Sleep can be temperamental for portable Macs (iBooks, PowerBooks, MacBooks, MacBook Pros) with systems sometimes exhibiting one or more of these symptoms:
Does not properly go to sleep when the lid is closed, remaining on and often resulting in an extremely hot-to-the-touch state with excessive fan activity and eventual shutdown.
- Wakes from sleep inexplicably while the lid is closed, resulting in similar problems as the aforementioned
- Fails to properly wake from sleep, often with a completely black screen and no responsiveness
- This problem affects both Intel-based and PowerPC-based Mac portables. In many cases, it can be caused by interaction from peripheral devices: USB, FireWire, Bluetooth, Displays, even power connection. In other cases, power management, NVRAM or software issues are at fault.
What follows is a listing of the most commonly successful workarounds for these issues, along with indications for which problems they are most likely to resolve:
Unplug/plug first [Useful for: does not properly go to sleep; wakes from sleep while lid is closed; fails to wake from sleep]
Perhaps the most common causes for all sleep problems are problematic external USB or FireWire devices. Simply disconnecting all such devices before putting a system to sleep can often prevent the problems from occurring. Try disconnecting the devices in batches to identify a culprit(s).
A few examples of external devices that have caused sleep issues in the past:
- DYMO label printers can prevent sleep under Mac OS X
- Sleep failure linked to Wacom tablet
- Oxford 911 FireWire sleep problems
Also, avoid connecting or disconnecting devices, or connecting/disconnecting power after your portable Mac has gone to sleep. USB devices in particular can trigger a wake from sleep.Turn off, toggle settings of Bluetooth devices [Useful for: does not properly go to sleep; wakes from sleep while lid is closed]
It may be beneficial to un-pair and power-off any Bluetooth devices associated with Mac portable before putting it to sleep. It appears that turning Bluetooth devices on or off while the system is going to sleep can trigger a disconnection error message, barring proper sleep.
Further, you may need to turn off the "Allow Bluetooth devices to wake this computer." option in both of its System Preferences locations. First, go to the Bluetooth pane of System Preferences and turn this option off. Next go to the Keyboard and Mouse pane of System Preferences and turn the option off again.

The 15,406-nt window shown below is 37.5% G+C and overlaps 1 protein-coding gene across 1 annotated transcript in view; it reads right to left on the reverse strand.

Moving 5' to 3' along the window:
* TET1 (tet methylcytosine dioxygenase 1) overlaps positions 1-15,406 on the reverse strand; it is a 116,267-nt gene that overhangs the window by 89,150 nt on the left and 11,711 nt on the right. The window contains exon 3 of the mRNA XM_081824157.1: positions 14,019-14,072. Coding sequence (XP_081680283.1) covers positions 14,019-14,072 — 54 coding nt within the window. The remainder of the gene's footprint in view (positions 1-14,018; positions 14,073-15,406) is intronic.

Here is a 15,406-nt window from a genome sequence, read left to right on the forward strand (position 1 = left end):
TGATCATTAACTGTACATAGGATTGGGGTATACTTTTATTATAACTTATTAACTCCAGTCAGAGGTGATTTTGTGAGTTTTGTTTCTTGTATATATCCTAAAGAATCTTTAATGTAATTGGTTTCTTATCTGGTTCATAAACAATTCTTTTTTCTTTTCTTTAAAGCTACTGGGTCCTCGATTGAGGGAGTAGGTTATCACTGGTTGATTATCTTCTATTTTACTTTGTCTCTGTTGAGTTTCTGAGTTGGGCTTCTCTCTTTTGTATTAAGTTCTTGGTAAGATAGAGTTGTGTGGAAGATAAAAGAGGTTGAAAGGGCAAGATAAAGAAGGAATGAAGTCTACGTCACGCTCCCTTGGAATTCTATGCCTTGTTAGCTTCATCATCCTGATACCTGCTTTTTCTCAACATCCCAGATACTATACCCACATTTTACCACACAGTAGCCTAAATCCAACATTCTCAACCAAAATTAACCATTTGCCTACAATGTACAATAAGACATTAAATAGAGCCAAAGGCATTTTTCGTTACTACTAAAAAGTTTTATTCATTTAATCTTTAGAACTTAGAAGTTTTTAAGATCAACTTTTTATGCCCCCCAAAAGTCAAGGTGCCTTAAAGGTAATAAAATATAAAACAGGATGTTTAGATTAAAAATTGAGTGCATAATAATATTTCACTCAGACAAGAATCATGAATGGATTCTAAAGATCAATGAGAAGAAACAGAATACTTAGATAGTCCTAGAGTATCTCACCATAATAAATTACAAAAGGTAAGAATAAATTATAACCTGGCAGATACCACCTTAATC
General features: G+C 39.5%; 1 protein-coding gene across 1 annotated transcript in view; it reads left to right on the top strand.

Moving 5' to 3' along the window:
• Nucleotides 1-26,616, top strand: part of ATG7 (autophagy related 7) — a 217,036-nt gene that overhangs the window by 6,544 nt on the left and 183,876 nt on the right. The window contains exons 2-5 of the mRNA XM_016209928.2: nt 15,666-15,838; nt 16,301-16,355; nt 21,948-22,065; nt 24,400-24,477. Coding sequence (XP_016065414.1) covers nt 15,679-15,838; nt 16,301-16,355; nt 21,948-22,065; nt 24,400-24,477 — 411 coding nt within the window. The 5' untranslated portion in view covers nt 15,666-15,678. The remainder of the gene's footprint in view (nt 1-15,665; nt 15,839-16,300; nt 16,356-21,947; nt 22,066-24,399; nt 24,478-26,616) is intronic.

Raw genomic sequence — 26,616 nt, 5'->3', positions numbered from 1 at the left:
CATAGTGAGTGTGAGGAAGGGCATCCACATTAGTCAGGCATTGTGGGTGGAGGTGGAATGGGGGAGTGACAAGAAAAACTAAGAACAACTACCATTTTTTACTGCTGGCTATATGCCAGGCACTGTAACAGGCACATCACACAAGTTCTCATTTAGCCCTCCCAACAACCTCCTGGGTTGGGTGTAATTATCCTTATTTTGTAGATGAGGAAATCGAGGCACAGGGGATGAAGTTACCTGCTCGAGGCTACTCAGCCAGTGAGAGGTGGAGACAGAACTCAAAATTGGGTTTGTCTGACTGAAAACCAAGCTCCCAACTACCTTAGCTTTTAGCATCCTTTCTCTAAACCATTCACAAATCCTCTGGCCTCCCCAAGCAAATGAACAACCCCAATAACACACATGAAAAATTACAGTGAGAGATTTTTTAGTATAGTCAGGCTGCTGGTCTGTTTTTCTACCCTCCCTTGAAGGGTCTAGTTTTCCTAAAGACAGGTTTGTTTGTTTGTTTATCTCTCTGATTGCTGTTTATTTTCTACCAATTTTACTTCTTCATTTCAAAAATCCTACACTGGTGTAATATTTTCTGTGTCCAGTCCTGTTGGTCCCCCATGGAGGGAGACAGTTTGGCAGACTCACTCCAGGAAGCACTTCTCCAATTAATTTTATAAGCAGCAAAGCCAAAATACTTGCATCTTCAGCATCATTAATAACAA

Check for errant internal devices (expansion cards, hard drives, RAM) [Useful for: does not properly go to sleep; wakes from sleep while lid is closed; fails to wake from sleep]
Some PCI cards, hard drives, or other internal devices can prevent proper sleep. Make sure that all internal peripherals are using the latest firmware available from the manufacturer, or remove the devices in a trial-and-error process to identify the culprit. FireWire 800 PCI cards have been notorious in this regard, often preventing deep sleep. PCI-based ATA cards, PCMCIA and CardBus cards have also been frequently implicated.
If you suspect a faulty hard drive, experiment with a separate startup disk. If the sleep issues do not occur with the new drive, consider replacing your current startup disk.
Faulty RAM may also be the culprit of your sleep issues, especially if other strange issues are occurring. You can sometimes determine if you have a "bad" RAM module by using the Apple Hardware Diagnostic CD, included with all currently shipping Macintosh models. To use the Apple Hardware Test CD, restart your computer while holding down the C key on PowerPC-based Macs, or D key on intel-based Macs until the "Loading..." icon appears.
You may also want to try removing each RAM module one-by-one and checking for persistence of the problem(s).
Turn off AirPort, disconnect from networks before sleep [Useful for: does not properly go to sleep]
Disabling Network activity before sleep [Useful for: does not properly go to sleep; wakes from sleep while lid is closed; fails to wake from sleep]
Related to the above workaround, germinating all network activity -- in some cases necessitating a power-down of the AirPort card or disconnection of an Ethernet cable -- is, in some cases, particularly effective at eliminating the "blank screen on wake-up" issue.
In particular, try turning off any built-in AirPort hardware (via the AirPort menu item or using Internet Connect, located in Applications/Utilities) before putting a portable Mac to sleep.
Manually putting the system to sleep [Useful for: does not properly go to sleep]
Putting the system to sleep via the Apple menu or by pressing the power button and selecting the sleep option (rather than closing a portable Mac's lid) can work to avoid some sleep issues. Make sure that the system has properly gone to sleep -- indicated by the gently pulsating status light -- before closing the lid.
Turn off all Wake/Other options in Energy Saver [Useful for: does not properly go to sleep; wakes from sleep while lid is closed; fails to wake from sleep]